If you are a fan of the Cleveland Browns or Ohio State Buckeyes, you may plan your entire weekend attending a game at FirstEnergy Stadium or Ohio Stadium. Many people who decide to attend sporting events go early to tailgate, or spend time in the parking lot having a cookout and hanging out with friends.
Tailgating is not just about getting ready to see the game: a lot of people who tailgate end up drinking too much. This can increase the risk of car accidents if tailgaters are not responsible, since tailgaters could end up leaving the football stadium and driving while intoxicated. If you are going to tailgate before a Browns game or Ohio State game, you need to make sure you are not a part of the problem but instead are a part of the solution for preventing impaired driving crashes.
Responsible Tailgating Can Help To Reduce the Chances of Football Car Accidents
ABC News reported tailgaters are among the fans most likely to become dangerously intoxicated at a football game. In total, one out of every 12 football fans leaving a stadium was found to be too impaired by alcohol to safely drive. The number of tailgaters who were over-the-limit was far greater than this, as tailgaters were 14 times as likely as other fans to have a blood alcohol concentration of .08 or above. A BAC of .08 is the legal limit before someone can be considered a drunk driver.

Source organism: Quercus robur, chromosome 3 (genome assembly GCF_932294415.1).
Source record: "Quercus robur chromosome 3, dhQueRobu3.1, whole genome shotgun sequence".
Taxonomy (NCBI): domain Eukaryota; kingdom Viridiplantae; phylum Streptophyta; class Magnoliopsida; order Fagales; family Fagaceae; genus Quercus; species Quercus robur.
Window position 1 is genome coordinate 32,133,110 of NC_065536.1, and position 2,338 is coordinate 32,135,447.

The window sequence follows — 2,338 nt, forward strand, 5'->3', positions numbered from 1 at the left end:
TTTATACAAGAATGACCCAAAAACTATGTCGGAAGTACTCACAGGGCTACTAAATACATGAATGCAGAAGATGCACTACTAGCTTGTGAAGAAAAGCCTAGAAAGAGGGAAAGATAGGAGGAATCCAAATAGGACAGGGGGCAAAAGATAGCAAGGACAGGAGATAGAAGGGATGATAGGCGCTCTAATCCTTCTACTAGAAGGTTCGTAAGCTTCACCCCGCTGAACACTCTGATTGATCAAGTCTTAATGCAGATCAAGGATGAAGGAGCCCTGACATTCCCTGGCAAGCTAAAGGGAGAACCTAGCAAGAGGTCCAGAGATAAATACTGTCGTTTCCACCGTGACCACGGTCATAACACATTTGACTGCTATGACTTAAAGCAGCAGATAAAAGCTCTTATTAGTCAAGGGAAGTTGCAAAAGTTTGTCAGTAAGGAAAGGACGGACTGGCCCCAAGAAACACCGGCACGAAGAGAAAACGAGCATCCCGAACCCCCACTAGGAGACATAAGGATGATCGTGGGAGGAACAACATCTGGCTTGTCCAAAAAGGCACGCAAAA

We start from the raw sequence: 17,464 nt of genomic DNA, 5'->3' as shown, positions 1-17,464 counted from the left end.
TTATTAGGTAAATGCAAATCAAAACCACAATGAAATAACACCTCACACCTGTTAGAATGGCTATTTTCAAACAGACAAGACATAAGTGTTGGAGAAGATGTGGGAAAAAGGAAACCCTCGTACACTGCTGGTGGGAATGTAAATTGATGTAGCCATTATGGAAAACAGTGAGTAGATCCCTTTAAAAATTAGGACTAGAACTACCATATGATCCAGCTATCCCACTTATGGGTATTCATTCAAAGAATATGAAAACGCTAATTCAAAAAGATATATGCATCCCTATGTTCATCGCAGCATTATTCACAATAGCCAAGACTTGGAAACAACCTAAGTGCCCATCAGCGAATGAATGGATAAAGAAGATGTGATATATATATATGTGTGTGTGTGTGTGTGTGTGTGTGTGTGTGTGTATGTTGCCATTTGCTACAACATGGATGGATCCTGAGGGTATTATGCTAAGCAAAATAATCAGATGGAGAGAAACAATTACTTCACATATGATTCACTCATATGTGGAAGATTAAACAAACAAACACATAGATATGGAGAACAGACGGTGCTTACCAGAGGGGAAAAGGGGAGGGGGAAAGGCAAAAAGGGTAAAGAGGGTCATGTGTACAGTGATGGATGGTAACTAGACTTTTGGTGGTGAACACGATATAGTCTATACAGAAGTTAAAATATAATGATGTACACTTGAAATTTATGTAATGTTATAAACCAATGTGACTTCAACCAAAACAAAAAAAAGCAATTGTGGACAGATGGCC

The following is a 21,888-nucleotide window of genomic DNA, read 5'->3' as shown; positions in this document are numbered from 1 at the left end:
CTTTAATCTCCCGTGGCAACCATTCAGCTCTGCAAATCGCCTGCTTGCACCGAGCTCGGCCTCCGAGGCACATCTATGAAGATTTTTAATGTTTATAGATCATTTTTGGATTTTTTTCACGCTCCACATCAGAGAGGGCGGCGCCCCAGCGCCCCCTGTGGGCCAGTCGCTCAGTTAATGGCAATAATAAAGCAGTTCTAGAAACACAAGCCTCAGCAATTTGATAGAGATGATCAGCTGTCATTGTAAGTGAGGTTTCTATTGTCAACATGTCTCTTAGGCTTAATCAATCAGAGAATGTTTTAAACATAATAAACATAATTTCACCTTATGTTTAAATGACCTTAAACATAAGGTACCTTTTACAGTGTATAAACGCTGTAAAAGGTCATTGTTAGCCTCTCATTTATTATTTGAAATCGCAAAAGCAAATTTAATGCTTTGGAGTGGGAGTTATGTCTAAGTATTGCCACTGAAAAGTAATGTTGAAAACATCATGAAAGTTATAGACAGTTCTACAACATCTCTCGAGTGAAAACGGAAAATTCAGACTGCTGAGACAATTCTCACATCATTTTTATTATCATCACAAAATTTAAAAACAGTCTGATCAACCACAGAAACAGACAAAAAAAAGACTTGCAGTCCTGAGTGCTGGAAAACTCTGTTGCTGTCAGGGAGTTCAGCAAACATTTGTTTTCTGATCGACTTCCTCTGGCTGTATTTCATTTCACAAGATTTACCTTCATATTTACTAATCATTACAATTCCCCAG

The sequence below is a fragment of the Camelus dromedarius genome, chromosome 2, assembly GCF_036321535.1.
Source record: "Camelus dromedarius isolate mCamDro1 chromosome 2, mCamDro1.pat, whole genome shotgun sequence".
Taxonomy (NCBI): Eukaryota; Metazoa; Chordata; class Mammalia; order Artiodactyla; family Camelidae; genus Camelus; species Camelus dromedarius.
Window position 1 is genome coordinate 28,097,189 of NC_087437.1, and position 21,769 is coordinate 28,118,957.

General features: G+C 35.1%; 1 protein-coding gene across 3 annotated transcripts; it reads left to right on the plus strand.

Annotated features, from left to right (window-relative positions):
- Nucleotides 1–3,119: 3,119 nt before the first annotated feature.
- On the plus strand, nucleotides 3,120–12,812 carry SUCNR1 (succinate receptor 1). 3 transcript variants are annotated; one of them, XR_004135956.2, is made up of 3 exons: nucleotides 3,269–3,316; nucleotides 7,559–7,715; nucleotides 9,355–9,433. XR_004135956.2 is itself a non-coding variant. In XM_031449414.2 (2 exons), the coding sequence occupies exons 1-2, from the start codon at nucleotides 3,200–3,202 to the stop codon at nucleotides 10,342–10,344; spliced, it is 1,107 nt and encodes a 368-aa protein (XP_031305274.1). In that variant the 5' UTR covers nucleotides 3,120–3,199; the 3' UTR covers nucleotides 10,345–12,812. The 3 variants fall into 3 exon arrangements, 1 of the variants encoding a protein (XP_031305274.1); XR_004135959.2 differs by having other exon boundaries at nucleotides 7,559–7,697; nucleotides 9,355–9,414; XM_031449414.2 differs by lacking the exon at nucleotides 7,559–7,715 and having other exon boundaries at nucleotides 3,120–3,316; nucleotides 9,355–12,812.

Researchers decided to see how impaired tailgaters were, and conducted an anonymous survey as well as voluntary breath tests. Some of the tailgaters with the highest BACs showing up on the test had consumed 6.6 drinks, on average. One in four of the tailgaters with a high BAC admitted he or she had consumed at least five drinks, which means all of these tailgaters meet the definition of binge drinking under guidelines defining binging at five drinks or more in a single sitting.
If you are tailgating, you do not have to be one of the heavy drinkers. If you want to tailgate responsibly, you can make the commitment not to drink at all. This would allow you to serve as a designated driver for others, so no one you are with at the event has to get behind the wheel after consuming too much alcohol. If you do not drink, you can also be more aware of what is going on around you and you can step in and take action if someone is trying to get behind the wheel drunk.
If you are going to tailgate and you want to drink, you can do this responsibly as well. Just be sure to plan in advance before you start drinking for who exactly will be your designated driver. Provide the DD with other non-alcoholic things to drink, and also have a backup plan in case something goes wrong and the designated driver can't bring you home.